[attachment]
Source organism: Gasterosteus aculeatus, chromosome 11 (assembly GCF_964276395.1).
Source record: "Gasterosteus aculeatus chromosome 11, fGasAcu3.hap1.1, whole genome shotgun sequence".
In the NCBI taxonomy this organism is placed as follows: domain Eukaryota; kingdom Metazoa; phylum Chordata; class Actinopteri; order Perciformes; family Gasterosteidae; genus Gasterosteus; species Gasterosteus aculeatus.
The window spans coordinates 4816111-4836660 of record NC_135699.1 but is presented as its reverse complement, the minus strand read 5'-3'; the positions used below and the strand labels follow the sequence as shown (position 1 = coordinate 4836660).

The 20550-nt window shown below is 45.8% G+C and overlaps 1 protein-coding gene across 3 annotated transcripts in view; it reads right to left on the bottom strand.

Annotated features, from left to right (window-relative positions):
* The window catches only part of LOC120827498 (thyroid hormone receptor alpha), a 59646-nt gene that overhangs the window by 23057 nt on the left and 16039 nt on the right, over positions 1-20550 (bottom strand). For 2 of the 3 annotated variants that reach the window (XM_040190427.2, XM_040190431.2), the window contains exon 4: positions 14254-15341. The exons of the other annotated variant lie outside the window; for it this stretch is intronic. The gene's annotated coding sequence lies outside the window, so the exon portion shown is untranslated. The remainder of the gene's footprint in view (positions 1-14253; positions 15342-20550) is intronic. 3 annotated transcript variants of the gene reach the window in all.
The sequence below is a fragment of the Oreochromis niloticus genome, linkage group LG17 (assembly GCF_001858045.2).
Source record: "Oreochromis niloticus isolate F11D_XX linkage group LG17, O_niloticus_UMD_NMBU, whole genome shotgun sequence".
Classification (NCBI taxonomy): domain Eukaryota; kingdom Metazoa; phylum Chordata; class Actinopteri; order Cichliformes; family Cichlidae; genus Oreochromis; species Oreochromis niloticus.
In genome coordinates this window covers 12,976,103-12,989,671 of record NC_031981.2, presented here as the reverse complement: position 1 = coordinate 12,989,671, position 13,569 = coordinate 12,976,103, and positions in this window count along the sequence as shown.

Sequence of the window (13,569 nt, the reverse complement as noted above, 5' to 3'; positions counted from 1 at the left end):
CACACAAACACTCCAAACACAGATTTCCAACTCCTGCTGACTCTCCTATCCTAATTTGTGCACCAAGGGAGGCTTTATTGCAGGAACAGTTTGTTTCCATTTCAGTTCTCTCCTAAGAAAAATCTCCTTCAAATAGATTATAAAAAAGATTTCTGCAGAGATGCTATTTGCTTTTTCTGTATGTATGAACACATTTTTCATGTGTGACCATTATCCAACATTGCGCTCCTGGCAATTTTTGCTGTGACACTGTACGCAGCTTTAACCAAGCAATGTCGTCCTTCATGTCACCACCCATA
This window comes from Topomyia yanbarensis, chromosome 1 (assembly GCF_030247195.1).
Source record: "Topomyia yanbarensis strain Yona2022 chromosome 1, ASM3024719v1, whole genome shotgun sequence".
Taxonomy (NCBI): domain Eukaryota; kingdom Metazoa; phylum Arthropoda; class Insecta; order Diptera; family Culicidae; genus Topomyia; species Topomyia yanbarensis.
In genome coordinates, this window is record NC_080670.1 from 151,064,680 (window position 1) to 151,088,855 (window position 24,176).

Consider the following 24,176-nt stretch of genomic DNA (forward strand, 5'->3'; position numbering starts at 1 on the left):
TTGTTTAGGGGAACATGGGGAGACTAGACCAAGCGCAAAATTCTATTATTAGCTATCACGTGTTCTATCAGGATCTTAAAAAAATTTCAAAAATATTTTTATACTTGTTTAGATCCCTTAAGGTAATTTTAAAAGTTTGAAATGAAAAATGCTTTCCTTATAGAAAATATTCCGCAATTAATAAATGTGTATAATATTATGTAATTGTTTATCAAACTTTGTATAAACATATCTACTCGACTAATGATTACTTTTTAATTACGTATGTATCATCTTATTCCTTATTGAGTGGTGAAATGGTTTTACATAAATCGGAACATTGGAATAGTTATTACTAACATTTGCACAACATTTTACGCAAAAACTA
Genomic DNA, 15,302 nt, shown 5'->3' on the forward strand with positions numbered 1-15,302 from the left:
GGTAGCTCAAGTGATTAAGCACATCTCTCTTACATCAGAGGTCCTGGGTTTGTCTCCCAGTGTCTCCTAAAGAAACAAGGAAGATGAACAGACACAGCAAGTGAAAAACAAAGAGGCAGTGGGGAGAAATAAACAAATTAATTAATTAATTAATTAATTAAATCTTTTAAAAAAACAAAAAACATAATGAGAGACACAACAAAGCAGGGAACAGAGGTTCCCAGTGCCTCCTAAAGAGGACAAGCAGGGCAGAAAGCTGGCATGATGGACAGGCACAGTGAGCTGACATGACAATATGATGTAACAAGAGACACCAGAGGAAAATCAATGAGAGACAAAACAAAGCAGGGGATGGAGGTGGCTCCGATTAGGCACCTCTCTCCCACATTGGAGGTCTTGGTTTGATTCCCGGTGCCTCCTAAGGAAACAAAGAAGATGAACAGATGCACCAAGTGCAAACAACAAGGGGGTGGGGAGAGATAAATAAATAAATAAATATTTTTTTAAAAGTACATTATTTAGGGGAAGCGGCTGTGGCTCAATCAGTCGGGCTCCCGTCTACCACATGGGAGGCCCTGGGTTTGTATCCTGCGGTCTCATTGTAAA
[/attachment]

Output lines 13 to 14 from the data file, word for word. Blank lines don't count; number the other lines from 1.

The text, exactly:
CACACAAACACTCCAAACACAGATTTCCAACTCCTGCTGACTCTCCTATCCTAATTTGTGCACCAAGGGAGGCTTTATTGCAGGAACAGTTTGTTTCCATTTCAGTTCTCTCCTAAGAAAAATCTCCTTCAAATAGATTATAAAAAAGATTTCTGCAGAGATGCTATTTGCTTTTTCTGTATGTATGAACACATTTTTCATGTGTGACCATTATCCAACATTGCGCTCCTGGCAATTTTTGCTGTGACACTGTACGCAGCTTTAACCAAGCAATGTCGTCCTTCATGTCACCACCCATA
This window comes from Topomyia yanbarensis, chromosome 1 (assembly GCF_030247195.1).